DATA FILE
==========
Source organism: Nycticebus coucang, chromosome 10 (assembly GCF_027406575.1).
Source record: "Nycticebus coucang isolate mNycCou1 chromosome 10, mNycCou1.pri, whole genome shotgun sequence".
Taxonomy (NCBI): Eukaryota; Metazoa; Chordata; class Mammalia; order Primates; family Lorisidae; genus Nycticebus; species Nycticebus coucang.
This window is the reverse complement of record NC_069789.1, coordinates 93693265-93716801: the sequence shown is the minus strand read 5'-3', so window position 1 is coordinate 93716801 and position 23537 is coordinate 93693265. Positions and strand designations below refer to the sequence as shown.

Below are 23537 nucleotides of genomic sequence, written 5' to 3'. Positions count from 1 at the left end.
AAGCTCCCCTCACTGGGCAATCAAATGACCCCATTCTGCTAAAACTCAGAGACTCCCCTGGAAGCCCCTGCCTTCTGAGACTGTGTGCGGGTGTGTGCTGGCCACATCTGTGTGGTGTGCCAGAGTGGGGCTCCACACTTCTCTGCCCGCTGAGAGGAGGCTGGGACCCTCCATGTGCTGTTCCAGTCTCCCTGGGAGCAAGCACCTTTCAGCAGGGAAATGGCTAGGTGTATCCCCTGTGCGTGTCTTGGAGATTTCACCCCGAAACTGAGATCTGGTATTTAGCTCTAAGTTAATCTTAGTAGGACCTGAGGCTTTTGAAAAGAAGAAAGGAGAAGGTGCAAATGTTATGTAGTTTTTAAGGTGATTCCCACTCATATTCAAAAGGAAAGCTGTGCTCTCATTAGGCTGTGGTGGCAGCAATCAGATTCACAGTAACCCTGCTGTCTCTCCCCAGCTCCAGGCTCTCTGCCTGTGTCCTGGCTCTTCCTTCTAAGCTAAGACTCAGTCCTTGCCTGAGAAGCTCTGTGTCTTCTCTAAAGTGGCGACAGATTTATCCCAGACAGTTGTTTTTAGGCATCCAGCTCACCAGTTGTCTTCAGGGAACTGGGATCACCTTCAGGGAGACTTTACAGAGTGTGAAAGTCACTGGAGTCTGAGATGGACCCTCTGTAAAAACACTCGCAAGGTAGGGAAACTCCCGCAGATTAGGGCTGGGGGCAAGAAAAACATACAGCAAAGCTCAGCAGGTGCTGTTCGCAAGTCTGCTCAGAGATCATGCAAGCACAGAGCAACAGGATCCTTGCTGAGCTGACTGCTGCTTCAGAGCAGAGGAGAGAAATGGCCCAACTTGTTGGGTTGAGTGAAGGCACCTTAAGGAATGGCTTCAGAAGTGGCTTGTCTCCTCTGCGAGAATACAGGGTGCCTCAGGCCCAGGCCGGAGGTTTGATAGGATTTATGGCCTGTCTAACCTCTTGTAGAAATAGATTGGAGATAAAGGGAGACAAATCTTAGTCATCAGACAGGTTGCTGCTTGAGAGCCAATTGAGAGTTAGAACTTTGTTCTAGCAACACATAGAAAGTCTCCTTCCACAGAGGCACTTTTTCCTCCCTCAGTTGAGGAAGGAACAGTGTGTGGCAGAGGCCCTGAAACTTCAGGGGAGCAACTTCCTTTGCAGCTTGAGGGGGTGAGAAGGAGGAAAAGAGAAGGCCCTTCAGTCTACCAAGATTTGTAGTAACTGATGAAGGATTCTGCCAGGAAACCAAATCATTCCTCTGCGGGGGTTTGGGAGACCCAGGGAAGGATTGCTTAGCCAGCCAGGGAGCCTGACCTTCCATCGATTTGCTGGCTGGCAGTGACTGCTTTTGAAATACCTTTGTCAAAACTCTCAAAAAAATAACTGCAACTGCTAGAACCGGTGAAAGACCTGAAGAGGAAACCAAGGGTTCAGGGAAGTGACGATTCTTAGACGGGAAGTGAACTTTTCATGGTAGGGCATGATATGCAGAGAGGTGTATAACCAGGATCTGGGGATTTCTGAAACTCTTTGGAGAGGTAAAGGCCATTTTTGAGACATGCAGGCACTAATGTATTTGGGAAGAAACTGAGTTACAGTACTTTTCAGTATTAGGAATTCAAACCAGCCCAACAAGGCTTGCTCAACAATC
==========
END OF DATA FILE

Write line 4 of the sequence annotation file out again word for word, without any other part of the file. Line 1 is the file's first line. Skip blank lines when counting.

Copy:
This window is the reverse complement of record NC_069789.1, coordinates 93693265-93716801: the sequence shown is the minus strand read 5'-3', so window position 1 is coordinate 93716801 and position 23537 is coordinate 93693265. Positions and strand designations below refer to the sequence as shown.